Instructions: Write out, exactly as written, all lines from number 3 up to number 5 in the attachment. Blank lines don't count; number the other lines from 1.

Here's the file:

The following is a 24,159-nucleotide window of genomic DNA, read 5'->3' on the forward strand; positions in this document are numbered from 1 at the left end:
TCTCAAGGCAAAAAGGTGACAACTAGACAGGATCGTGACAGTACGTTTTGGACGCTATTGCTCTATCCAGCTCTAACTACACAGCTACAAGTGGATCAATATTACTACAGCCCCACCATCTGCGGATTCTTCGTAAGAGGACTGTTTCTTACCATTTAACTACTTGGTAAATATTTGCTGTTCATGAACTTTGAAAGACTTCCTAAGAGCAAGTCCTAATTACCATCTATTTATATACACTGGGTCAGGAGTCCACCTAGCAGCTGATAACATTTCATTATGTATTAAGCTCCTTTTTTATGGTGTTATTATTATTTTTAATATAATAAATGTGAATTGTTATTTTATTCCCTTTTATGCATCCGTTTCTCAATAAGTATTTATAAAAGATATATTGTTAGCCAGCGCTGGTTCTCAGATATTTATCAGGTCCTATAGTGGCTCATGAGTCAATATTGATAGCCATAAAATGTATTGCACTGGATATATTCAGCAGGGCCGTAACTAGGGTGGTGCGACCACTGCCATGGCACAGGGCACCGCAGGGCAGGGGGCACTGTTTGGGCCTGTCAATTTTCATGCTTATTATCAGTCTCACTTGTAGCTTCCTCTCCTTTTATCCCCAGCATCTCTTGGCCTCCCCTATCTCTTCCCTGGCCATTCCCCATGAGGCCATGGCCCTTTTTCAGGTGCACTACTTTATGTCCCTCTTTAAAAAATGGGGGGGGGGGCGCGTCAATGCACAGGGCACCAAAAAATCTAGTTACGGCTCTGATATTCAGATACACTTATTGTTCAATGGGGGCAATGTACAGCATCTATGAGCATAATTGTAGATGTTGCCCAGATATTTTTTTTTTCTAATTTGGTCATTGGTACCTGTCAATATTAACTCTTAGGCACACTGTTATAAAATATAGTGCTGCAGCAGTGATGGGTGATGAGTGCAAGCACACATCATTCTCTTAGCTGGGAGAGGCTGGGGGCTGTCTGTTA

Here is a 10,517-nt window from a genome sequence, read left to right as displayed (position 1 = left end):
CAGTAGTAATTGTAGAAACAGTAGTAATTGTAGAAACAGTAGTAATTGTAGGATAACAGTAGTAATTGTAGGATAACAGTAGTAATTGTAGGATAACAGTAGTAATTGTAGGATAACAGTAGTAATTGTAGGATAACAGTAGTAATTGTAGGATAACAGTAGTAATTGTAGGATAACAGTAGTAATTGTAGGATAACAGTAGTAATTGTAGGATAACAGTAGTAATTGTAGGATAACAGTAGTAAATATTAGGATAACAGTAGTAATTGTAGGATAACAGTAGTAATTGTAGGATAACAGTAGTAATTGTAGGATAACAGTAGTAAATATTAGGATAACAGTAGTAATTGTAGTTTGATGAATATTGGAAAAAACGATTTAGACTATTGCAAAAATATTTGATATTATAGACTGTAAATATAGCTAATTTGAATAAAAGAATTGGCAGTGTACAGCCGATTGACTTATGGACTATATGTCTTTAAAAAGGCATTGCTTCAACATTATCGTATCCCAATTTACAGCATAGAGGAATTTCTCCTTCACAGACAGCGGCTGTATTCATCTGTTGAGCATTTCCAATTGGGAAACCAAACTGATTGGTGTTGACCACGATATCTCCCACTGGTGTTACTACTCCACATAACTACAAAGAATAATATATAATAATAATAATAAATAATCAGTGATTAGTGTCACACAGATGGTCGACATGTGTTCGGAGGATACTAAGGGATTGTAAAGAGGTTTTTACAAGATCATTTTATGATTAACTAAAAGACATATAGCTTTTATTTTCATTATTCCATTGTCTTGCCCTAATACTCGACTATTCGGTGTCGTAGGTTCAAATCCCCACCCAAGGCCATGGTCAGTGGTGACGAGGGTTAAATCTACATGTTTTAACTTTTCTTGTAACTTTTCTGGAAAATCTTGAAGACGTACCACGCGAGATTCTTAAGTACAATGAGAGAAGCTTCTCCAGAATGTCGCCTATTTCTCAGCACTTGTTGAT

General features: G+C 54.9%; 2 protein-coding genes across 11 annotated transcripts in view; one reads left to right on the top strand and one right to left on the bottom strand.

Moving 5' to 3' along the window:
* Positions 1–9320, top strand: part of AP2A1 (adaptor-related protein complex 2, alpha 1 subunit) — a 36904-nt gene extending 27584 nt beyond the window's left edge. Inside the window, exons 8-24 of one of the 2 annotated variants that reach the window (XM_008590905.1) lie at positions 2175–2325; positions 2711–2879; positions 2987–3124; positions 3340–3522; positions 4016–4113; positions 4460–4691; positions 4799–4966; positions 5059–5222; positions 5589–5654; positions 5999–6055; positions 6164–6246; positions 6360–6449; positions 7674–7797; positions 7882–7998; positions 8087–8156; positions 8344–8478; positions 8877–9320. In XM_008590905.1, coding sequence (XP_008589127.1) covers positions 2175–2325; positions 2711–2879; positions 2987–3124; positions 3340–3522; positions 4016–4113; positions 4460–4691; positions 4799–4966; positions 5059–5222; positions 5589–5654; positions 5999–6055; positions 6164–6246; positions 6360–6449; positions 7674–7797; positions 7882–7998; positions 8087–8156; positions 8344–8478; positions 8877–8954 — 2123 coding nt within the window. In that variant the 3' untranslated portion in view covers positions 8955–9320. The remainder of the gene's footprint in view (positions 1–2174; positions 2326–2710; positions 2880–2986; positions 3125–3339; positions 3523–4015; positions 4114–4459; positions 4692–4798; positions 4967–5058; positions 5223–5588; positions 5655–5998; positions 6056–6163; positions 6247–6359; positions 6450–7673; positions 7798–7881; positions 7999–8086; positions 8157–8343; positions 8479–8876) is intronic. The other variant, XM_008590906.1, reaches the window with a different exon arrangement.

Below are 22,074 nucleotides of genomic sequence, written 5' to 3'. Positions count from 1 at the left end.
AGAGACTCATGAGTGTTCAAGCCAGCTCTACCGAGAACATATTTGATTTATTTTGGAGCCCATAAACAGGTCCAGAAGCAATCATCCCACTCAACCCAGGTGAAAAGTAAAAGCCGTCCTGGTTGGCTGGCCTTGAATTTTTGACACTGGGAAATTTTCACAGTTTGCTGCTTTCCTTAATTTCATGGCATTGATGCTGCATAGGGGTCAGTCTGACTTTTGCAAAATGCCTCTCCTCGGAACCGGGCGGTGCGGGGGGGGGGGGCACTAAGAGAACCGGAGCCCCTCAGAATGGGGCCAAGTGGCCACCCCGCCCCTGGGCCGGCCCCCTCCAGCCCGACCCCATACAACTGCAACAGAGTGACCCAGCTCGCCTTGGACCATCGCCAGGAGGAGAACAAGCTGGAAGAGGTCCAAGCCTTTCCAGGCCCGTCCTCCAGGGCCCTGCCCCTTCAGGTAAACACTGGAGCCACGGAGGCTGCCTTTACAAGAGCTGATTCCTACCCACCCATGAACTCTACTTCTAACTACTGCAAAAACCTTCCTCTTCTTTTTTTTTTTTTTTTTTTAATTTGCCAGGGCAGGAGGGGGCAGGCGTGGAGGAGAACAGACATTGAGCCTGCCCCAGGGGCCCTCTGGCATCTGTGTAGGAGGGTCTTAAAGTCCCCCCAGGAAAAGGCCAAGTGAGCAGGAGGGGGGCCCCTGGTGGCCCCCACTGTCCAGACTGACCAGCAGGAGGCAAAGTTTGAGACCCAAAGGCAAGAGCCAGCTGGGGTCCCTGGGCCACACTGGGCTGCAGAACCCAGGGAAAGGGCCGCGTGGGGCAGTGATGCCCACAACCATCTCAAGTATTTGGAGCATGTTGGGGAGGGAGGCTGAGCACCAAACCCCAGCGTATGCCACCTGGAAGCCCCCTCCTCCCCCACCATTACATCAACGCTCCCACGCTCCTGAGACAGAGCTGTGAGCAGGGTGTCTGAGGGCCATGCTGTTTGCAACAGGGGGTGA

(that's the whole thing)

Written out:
Here is a 10,517-nt window from a genome sequence, read left to right as displayed (position 1 = left end):
CAGTAGTAATTGTAGAAACAGTAGTAATTGTAGAAACAGTAGTAATTGTAGGATAACAGTAGTAATTGTAGGATAACAGTAGTAATTGTAGGATAACAGTAGTAATTGTAGGATAACAGTAGTAATTGTAGGATAACAGTAGTAATTGTAGGATAACAGTAGTAATTGTAGGATAACAGTAGTAATTGTAGGATAACAGTAGTAATTGTAGGATAACAGTAGTAATTGTAGGATAACAGTAGTAAATATTAGGATAACAGTAGTAATTGTAGGATAACAGTAGTAATTGTAGGATAACAGTAGTAATTGTAGGATAACAGTAGTAAATATTAGGATAACAGTAGTAATTGTAGTTTGATGAATATTGGAAAAAACGATTTAGACTATTGCAAAAATATTTGATATTATAGACTGTAAATATAGCTAATTTGAATAAAAGAATTGGCAGTGTACAGCCGATTGACTTATGGACTATATGTCTTTAAAAAGGCATTGCTTCAACATTATCGTATCCCAATTTACAGCATAGAGGAATTTCTCCTTCACAGACAGCGGCTGTATTCATCTGTTGAGCATTTCCAATTGGGAAACCAAACTGATTGGTGTTGACCACGATATCTCCCACTGGTGTTACTACTCCACATAACTACAAAGAATAATATATAATAATAATAATAAATAATCAGTGATTAGTGTCACACAGATGGTCGACATGTGTTCGGAGGATACTAAGGGATTGTAAAGAGGTTTTTACAAGATCATTTTATGATTAACTAAAAGACATATAGCTTTTATTTTCATTATTCCATTGTCTTGCCCTAATACTCGACTATTCGGTGTCGTAGGTTCAAATCCCCACCCAAGGCCATGGTCAGTGGTGACGAGGGTTAAATCTACATGTTTTAACTTTTCTTGTAACTTTTCTGGAAAATCTTGAAGACGTACCACGCGAGATTCTTAAGTACAATGAGAGAAGCTTCTCCAGAATGTCGCCTATTTCTCAGCACTTGTTGAT

General features: G+C 54.9%; 2 protein-coding genes across 11 annotated transcripts in view; one reads left to right on the top strand and one right to left on the bottom strand.